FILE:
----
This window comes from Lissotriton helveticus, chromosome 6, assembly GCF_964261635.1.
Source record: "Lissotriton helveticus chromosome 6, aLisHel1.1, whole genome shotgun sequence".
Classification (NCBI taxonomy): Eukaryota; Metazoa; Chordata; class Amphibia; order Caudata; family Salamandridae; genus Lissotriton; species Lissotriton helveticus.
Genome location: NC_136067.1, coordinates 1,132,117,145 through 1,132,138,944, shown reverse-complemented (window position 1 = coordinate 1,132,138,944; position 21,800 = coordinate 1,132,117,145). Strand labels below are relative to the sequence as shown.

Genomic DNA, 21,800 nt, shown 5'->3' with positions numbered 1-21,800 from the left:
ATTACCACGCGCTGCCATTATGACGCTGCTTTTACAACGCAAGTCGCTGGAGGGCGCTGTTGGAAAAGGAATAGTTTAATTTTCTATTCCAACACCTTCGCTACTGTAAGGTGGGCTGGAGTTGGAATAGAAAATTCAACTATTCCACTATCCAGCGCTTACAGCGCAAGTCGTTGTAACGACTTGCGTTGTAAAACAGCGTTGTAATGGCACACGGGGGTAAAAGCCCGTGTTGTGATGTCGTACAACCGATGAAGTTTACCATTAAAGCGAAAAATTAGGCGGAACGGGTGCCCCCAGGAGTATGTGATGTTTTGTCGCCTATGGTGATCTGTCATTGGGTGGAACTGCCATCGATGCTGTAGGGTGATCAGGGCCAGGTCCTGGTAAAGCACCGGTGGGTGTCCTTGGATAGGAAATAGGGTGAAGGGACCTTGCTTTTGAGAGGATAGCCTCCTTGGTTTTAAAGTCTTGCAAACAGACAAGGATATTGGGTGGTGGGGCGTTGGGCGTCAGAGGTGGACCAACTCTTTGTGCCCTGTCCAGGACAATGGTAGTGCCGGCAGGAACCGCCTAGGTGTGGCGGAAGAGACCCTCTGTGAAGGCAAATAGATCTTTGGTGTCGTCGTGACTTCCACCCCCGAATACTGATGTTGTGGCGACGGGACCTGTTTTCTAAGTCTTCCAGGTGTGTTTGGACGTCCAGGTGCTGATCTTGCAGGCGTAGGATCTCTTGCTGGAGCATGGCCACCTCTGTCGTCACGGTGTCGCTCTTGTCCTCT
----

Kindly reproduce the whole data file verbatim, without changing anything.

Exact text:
This window comes from Lissotriton helveticus, chromosome 6, assembly GCF_964261635.1.
Source record: "Lissotriton helveticus chromosome 6, aLisHel1.1, whole genome shotgun sequence".
Classification (NCBI taxonomy): Eukaryota; Metazoa; Chordata; class Amphibia; order Caudata; family Salamandridae; genus Lissotriton; species Lissotriton helveticus.
Genome location: NC_136067.1, coordinates 1,132,117,145 through 1,132,138,944, shown reverse-complemented (window position 1 = coordinate 1,132,138,944; position 21,800 = coordinate 1,132,117,145). Strand labels below are relative to the sequence as shown.

Genomic DNA, 21,800 nt, shown 5'->3' with positions numbered 1-21,800 from the left:
ATTACCACGCGCTGCCATTATGACGCTGCTTTTACAACGCAAGTCGCTGGAGGGCGCTGTTGGAAAAGGAATAGTTTAATTTTCTATTCCAACACCTTCGCTACTGTAAGGTGGGCTGGAGTTGGAATAGAAAATTCAACTATTCCACTATCCAGCGCTTACAGCGCAAGTCGTTGTAACGACTTGCGTTGTAAAACAGCGTTGTAATGGCACACGGGGGTAAAAGCCCGTGTTGTGATGTCGTACAACCGATGAAGTTTACCATTAAAGCGAAAAATTAGGCGGAACGGGTGCCCCCAGGAGTATGTGATGTTTTGTCGCCTATGGTGATCTGTCATTGGGTGGAACTGCCATCGATGCTGTAGGGTGATCAGGGCCAGGTCCTGGTAAAGCACCGGTGGGTGTCCTTGGATAGGAAATAGGGTGAAGGGACCTTGCTTTTGAGAGGATAGCCTCCTTGGTTTTAAAGTCTTGCAAACAGACAAGGATATTGGGTGGTGGGGCGTTGGGCGTCAGAGGTGGACCAACTCTTTGTGCCCTGTCCAGGACAATGGTAGTGCCGGCAGGAACCGCCTAGGTGTGGCGGAAGAGACCCTCTGTGAAGGCAAATAGATCTTTGGTGTCGTCGTGACTTCCACCCCCGAATACTGATGTTGTGGCGACGGGACCTGTTTTCTAAGTCTTCCAGGTGTGTTTGGACGTCCAGGTGCTGATCTTGCAGGCGTAGGATCTCTTGCTGGAGCATGGCCACCTCTGTCGTCACGGTGTCGCTCTTGTCCTCT